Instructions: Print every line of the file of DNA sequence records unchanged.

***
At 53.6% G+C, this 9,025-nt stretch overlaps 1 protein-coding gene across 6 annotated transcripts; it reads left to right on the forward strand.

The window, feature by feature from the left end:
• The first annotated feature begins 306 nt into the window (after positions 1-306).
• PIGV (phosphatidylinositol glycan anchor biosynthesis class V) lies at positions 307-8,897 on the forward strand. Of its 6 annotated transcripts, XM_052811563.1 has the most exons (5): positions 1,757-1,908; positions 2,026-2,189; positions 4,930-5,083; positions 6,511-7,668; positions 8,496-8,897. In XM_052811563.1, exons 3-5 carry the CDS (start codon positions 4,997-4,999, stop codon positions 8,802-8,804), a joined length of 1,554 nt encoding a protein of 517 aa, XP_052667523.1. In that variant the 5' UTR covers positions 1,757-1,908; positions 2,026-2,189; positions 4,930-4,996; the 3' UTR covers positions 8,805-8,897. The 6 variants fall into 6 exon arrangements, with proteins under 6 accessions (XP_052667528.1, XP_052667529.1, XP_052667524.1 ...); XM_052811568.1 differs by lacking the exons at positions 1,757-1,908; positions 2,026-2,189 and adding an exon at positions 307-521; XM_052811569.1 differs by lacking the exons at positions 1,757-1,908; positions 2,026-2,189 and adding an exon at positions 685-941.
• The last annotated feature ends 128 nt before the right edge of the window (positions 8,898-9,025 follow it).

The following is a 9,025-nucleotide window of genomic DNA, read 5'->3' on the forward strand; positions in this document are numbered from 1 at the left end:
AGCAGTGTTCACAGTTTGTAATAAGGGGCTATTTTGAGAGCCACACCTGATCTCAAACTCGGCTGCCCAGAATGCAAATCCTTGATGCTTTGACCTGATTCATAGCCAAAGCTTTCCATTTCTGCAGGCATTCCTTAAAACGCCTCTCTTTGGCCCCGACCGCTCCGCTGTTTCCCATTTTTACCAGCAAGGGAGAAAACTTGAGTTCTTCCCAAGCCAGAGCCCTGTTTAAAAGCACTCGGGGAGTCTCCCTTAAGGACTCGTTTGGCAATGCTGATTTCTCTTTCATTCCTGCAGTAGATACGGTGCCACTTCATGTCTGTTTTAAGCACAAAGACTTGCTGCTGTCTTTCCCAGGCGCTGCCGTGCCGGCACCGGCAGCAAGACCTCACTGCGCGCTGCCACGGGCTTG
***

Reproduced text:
At 53.6% G+C, this 9,025-nt stretch overlaps 1 protein-coding gene across 6 annotated transcripts; it reads left to right on the forward strand.

The window, feature by feature from the left end:
• The first annotated feature begins 306 nt into the window (after positions 1-306).
• PIGV (phosphatidylinositol glycan anchor biosynthesis class V) lies at positions 307-8,897 on the forward strand. Of its 6 annotated transcripts, XM_052811563.1 has the most exons (5): positions 1,757-1,908; positions 2,026-2,189; positions 4,930-5,083; positions 6,511-7,668; positions 8,496-8,897. In XM_052811563.1, exons 3-5 carry the CDS (start codon positions 4,997-4,999, stop codon positions 8,802-8,804), a joined length of 1,554 nt encoding a protein of 517 aa, XP_052667523.1. In that variant the 5' UTR covers positions 1,757-1,908; positions 2,026-2,189; positions 4,930-4,996; the 3' UTR covers positions 8,805-8,897. The 6 variants fall into 6 exon arrangements, with proteins under 6 accessions (XP_052667528.1, XP_052667529.1, XP_052667524.1 ...); XM_052811568.1 differs by lacking the exons at positions 1,757-1,908; positions 2,026-2,189 and adding an exon at positions 307-521; XM_052811569.1 differs by lacking the exons at positions 1,757-1,908; positions 2,026-2,189 and adding an exon at positions 685-941.
• The last annotated feature ends 128 nt before the right edge of the window (positions 8,898-9,025 follow it).

The following is a 9,025-nucleotide window of genomic DNA, read 5'->3' on the forward strand; positions in this document are numbered from 1 at the left end:
AGCAGTGTTCACAGTTTGTAATAAGGGGCTATTTTGAGAGCCACACCTGATCTCAAACTCGGCTGCCCAGAATGCAAATCCTTGATGCTTTGACCTGATTCATAGCCAAAGCTTTCCATTTCTGCAGGCATTCCTTAAAACGCCTCTCTTTGGCCCCGACCGCTCCGCTGTTTCCCATTTTTACCAGCAAGGGAGAAAACTTGAGTTCTTCCCAAGCCAGAGCCCTGTTTAAAAGCACTCGGGGAGTCTCCCTTAAGGACTCGTTTGGCAATGCTGATTTCTCTTTCATTCCTGCAGTAGATACGGTGCCACTTCATGTCTGTTTTAAGCACAAAGACTTGCTGCTGTCTTTCCCAGGCGCTGCCGTGCCGGCACCGGCAGCAAGACCTCACTGCGCGCTGCCACGGGCTTG